Henderson Alvarez finishes season with a miracle

Steve Mitchell-USA TODAY Sports

Probably like you, I didn't watch the beginning of the Marlins' last game of the season.

I was watching the Rays, and the Indians.

Probably like you, I watched the ending of the Marlins' last game of the season. And a good thing, too, because it was an ending that literally nobody, dead or alive, has ever seen before. Miami's Henderson Alvarez got a no-hitter when Detroit's Luke Putkonen unleased a bases-loaded wild pitch in the bottom of the ninth inning ... with Alvarez watching from the on-deck circle, 20 feet away. Just in case you missed it:

That moment largely speaks for itself, but I do have a couple of quick observations.

One, Alvarez hasn't pitched so wonderfully all season. He's struck out roughly five batters per nine innings, and in the long term it's difficult to make a living that way. Alvarez does have solid control, but even though he's only 23, his ceiling seems to be fairly low. One thing that does set Alvarez apart, though -- I mean, despite his singular no-hitter -- is this: In 102⅔  innings this season, he's given up only two home runs.

How few is two?

Alvarez is the first pitcher since 1992 to make at least a dozen starts and allow fewer than three home runs. And Alvarez started a lot more than a dozen games. He started 17 games. Since World War II, there have been 259 pitcher-seasons that included 17 starts. In 1980, J.R. Richard made 17 starts and gave up two homers. Otherwise, it's just Alvarez; nobody else since World War II has started 17 games and given up fewer than three homers.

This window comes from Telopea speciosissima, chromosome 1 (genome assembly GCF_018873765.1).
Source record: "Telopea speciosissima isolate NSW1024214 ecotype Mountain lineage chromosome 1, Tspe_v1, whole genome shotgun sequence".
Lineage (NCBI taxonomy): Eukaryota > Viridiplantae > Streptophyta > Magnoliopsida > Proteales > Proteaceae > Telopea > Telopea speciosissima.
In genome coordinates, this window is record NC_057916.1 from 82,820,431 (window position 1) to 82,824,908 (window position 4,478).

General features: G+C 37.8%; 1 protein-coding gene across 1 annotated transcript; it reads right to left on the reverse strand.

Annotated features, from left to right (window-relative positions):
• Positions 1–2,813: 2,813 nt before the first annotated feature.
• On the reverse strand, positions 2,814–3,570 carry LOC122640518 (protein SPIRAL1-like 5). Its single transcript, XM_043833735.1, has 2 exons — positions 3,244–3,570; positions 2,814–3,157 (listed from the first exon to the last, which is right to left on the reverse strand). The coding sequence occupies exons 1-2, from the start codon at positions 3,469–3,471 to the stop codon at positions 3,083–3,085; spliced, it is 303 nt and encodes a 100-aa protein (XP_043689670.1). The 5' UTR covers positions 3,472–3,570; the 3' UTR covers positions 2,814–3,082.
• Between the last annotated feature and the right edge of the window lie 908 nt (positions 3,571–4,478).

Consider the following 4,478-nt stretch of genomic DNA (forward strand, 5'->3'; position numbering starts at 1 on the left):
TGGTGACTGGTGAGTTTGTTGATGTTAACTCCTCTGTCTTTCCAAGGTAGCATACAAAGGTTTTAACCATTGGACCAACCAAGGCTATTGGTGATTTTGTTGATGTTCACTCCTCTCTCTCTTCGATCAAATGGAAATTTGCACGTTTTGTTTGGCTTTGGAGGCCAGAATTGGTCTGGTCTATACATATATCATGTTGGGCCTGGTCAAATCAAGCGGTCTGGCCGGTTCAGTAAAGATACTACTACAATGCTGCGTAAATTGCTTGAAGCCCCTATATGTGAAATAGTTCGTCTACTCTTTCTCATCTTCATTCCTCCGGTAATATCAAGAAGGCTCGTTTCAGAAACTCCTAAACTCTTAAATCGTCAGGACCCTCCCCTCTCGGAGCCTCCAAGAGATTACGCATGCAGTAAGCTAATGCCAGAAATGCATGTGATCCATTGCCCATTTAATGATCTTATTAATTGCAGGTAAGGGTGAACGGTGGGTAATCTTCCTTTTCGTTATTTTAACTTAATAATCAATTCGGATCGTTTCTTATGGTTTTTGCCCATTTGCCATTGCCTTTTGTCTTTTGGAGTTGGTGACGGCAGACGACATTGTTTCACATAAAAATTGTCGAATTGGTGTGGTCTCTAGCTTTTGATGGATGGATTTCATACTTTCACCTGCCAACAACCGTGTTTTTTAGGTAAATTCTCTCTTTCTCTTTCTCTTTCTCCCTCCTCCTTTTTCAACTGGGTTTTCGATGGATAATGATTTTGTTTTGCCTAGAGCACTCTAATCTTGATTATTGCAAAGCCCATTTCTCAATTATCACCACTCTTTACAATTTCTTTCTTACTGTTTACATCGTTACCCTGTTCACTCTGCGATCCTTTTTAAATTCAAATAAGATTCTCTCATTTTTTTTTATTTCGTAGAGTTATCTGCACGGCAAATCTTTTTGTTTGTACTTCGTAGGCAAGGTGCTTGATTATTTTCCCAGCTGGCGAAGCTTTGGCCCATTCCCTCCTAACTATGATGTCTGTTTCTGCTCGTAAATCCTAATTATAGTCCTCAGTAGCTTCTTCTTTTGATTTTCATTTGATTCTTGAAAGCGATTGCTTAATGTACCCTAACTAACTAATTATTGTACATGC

Here's the really "funny" thing about all of that: Alvarez is not that sort of pitcher. Entering this season, he'd given up 37 home runs in 251 major-league innings. You're probably wondering if he's somehow become a different pitcher this year. He has not. His ground-ball and fly-ball rates are the same this year as before. Before this season, a bizarrely high number of the fly balls he allowed went over the fence. This season, a bizarrely low number of the fly balls he allowed went over the fence.

He's the same pitcher, with wildly different luck. It happens, though rarely so dramatically.

Speaking of drama, we just assumed this was the first no-hitter to end with a wild pitch. Within just a few minutes of that wild pitch, we had some proof: Only three no-hitters were clinched with any sort of walk-off event. Since 1916, at least. Here are the three lucky pitchers ...

Dick Fowler, Athletics (September 9, 1945)
Fowler had just been discharged from the Canadian army a couple of weeks earlier, and this was his first start since 1941. Fowler pitched nine hitless innings, but his St. Louis Browns counterpart, John Miller, gave up only three hits while pitching eight shutout innings. In the bottom of the ninth, though, Hal Peck led off with a triple and Irv Hall singled up the middle to seal the deal. (game)

Virgil Trucks, Tigers (May 15, 1952)
Trucks didn't get much help from his teammates, as second baseman Gerry Priddy made three errors and the whole squad collected only three hits in eight innings ... and one of those hits was Trucks' eighth-inning single, as Washington's Bob Porterfield was pitching a gem of his own. But with two outs in the bottom of the ninth, Trucks got his no-hitter when Vic Wertz took Porterfield deep. While only 2,215 fans were in Tiger Stadium to see it, Wertz would later describe the pitch he hit as "waist high, where I'll always dream about it from now on."

Trucks' season would become one of the more bizarre in history, as he fired another no-hitter later in the season but went 5-19 overall (before bouncing back with a 20-10 campaign in 1953). (game)

Francisco Cordova & Ricardo Rincon, Pirates (July 12, 1997)
This wasn't technically a no-hitter for Cordova, but he did pitch nine no-hit innings. He also threw 121 pitches, so manager Gene Lamont replaced Cordova with Rincon in the 10th inning of the scoreless game. Rincon pitched a hitless 10th, pinch-hitter Mark Smith hit a three-run homer in the bottom of the inning, and Rincon would become immortalized in Moneyball. Cordova is forgotten outside of Pittsburgh (and Mexico). (game)

And so there you have it, folks: just another example of the wonders of a game that's ultimately ridiculous and unpredictable.

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